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Famous photo of Hitler at 1914 rally a fake

The famous photograph showing a young Adolf Hitler at a rally in 1914 was probably faked.

Düsseldorf historian Gerd Krumeich has studied the picture and its history and concluded that Hitler was superimposed to lend credibility to the image of the Nazi leader as a patriot and a man of the people, daily Die Welt reported Thursday.

The photo was taken by Munich photographer Heinrich Hoffmann at a rally in support of war against the allies in Munich’s Odeonplatz on August 2, 1914.

But it was not until March 12, 1932 that it was published in the Nazi party newspaper the Illustrierte Beobachter, or “Illustrated Observer,” the day before the presidential election, after Hitler’s opponents had attacked Hitler over his flight from military service in Austria-Hungary and questioned his patriotism.

The caption on the picture read: “Adolf Hitler, the German patriot … in the middle of the crowd stands with blazing eyes – Adolf Hitler.”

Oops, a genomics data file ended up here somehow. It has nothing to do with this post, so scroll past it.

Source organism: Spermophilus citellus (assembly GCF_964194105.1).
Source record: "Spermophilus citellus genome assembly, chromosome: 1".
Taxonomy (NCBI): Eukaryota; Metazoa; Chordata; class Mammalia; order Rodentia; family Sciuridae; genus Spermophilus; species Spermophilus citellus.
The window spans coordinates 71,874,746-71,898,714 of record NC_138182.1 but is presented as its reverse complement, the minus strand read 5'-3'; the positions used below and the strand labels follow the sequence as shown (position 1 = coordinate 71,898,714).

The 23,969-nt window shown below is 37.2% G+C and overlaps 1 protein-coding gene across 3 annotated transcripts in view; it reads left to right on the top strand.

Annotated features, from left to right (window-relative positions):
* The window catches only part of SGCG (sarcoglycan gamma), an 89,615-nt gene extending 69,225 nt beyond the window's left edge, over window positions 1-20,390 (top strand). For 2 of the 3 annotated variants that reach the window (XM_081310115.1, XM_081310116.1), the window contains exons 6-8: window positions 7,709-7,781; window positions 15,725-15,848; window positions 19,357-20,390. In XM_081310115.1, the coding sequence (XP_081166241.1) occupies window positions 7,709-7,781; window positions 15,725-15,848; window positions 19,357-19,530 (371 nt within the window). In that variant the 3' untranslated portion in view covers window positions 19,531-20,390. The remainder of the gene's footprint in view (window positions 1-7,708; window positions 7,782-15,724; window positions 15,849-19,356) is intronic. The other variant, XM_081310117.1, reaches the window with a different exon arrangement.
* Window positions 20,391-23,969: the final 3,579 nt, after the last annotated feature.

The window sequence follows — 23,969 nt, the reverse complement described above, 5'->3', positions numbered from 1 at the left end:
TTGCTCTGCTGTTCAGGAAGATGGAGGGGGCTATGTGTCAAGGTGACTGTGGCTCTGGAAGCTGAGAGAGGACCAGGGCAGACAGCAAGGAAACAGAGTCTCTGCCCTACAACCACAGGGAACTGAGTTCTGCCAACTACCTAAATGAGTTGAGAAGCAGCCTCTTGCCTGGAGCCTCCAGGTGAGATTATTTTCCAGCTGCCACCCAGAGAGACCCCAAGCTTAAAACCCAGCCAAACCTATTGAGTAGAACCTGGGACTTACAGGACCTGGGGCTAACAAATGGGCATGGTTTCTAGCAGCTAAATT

The photo went on to become a favourite Nazi propaganda picture, appearing with captions such as “Adolf Hitler: a man of the people.”

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2 thoughts on “Famous photo of Hitler at 1914 rally a fake

  1. Thanks for sharing this. Apparently this shows shows footage from the time with Hitler pointed out:
    But here is no evidence that that footage is actually from 1914. Some claim to see a 1963 corvette driving in the background! Nor does the man purported to be Hitler convincing.
    Slightly better film footage can be viewed in this youtube clip from the documentary “The Fatal Attraction of Adolf Hitler”.
    Look for the scene at 4:36 of the clip.
    I’ll have to revise my own website devoted to remaining Nazi sites here in Germany…

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